Journées du Centre Blaise Pascal : Exploring (Free) Energy Landscapes

Location: Salle de réunion LR6 C 023, Centre Blaise Pascal, ENS-Lyon, France
November 20th, 2012

Organizing committee:

  • Paul Fleurat-Lessard, Laboratoire de Chimie - ENS de Lyon
  • Claire Loison, Laboratoire de Spectrométrie Ionique et Moléculaire - Université de Lyon / CNRS
  • Cerasela Calugaru, Centre Blaise Pascal - ENS de Lyon

Administrative coordination:

  • Samantha Barendson, CBP, ENS de Lyon, France (samantha.barendson @

The workshop is supported by:

  • the Centre Blaise Pascal

La communauté des lyonnais utilisant l'outil numérique pour résoudre un problème scientifique est vaste : informaticiens pour sûr, mais aussi mathématiciens, biologistes, physiciens, chimistes…

L'objectif de ces rencontres est de souder cette communauté autour de rencontres conviviales. Plus concrètement, ces journées visent aussi à permettre de trouver des réponses à nos interrogations quotidiennes auprès d'interlocuteurs locaux. Que les questions soient techniques comme l'utilisation d'un logiciel par exemple, ou plus méthodologiques comme la résolution d'une équation aux dérivées partielles, au moins une réponse se trouve probablement à moins de quelques kilomètres !

Entre les objets d'étude très varies, et le processeur, hardware commun au travail de tous, se croisent de nombreux chemins qui passent par la compréhension d'un système, sa modélisation mathématique, la dérivation d'un algorithme sous-jacent, la traduction de celui-ci dans un langage, l'utilisation d'un exécutable et enfin, l'exploitation des données produites. Chacune de ces étapes peut elle-même constituer un sujet de recherche et de développement, mais certains chercheurs devront les parcourir toutes, quitte à y passer moins de temps.

Bien évidemment, les journées du Centre Blaise Pascal ne pourront balayer exhaustivement les thématiques de recherche de la communauté. Nous chercherons à présenter des applications variées, des méthodes assez générales utilisées dans différents domaines, et des matériels toujours nouveaux et toujours plus performants.

1. Program

09h30 Christophe Chipot (UHP Nancy): Addressing complex biological problems using free-energy calculations
10h30 Coffee break
10h45 Martin Spichty (ENS Lyon): Conformational free energy calculations and their application to peptide aptamer technology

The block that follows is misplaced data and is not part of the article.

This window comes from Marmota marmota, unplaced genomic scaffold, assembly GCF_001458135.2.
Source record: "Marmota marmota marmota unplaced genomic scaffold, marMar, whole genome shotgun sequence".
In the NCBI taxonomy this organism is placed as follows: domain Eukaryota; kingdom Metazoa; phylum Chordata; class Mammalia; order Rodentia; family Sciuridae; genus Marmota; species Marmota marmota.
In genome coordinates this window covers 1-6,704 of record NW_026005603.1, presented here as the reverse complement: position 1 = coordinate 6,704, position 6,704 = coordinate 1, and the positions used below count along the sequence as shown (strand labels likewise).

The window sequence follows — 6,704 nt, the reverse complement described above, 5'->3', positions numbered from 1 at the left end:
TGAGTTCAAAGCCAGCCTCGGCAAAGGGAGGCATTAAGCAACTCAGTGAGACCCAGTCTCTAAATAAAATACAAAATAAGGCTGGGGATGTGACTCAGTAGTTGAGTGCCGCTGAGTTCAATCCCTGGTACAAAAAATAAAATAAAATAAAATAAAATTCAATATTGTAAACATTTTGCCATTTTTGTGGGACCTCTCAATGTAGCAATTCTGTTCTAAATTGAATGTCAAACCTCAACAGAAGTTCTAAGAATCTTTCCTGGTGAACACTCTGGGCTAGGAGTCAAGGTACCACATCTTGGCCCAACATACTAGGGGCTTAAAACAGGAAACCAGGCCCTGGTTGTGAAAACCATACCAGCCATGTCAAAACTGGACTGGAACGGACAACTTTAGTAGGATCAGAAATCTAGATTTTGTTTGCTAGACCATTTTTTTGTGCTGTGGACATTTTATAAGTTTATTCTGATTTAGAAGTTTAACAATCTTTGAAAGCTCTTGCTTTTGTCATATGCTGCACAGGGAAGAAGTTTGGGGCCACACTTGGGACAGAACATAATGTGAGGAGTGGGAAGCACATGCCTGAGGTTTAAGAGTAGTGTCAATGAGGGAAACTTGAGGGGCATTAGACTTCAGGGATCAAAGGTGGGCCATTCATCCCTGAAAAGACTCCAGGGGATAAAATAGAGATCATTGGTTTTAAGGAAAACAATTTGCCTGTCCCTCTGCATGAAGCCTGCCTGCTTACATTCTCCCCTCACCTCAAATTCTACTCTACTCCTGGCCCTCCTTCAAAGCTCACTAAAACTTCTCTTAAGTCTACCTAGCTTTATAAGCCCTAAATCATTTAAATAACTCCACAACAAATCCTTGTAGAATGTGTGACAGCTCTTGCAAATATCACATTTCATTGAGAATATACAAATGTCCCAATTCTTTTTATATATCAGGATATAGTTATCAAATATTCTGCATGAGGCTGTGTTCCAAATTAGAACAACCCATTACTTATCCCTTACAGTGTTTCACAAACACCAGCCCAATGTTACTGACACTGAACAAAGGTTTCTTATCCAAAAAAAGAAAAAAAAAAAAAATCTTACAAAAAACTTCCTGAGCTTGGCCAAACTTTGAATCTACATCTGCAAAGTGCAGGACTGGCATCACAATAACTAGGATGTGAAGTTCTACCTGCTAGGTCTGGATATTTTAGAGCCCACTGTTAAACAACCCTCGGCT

11h15 Chandan Patel (ENS Lyon): Complex DNA lesions : insights from QM/MM–MD

11h45 - 14h00 Buffet Lunch

14h00 Ralf Everaers (ENS Lyon): A statistical mechanical framework for adaptive resolution multiscale simulations
15h00 Coffee break
15h15 Benjamin Bouvier (IBCP Lyon): Simulating macromolecular recognition using enhanced sampling
15h45 Pawel Koziatek (INP Grenoble): Potential energy landscape of glasses: distributions of activation energies and attempt frequencies

2. Abstracts

Christophe Chipot (UHP Nancy): Addressing complex biological problems using free-energy calculations
One of the current grand challenges of molecular modeling is the faithful description of the reaction coordinates that characterize processes of biological interest. Closely related to this endeavor, the determination of accurate free-energy changes along the model reaction coordinates constitutes an even greater challenge. Sampling the relevant degrees of freedom while circumventing hidden barriers will be illustrated in four case-studies, which demonstrate convincingly how quantitative numerical simulations based on the estimation of free-energy differences can help decipher the intricate reality of the cell machinery. The first problem revolves around the insertion of the nascent protein in the biological membrane mediated by SecY, the translocation complex, which forms a continuous channel with the exit tunnel of the ribosome. Next, the ability of bacterial cells to survive osmotic shocks will be discussed in light of our recent findings on the central role played by the cytoplasmic domain of their small-conductance mechanosensitive channels. How transmembrane segments self-assemble to form light-harvesting complexes, central to photosynthesis, constitutes the third illustration where free-energy calculations help interpret convoluted experimental data. Last, the choice of a relevant method, perturbative or gradient-based, to determine standard binding free energies will conclude this presentation.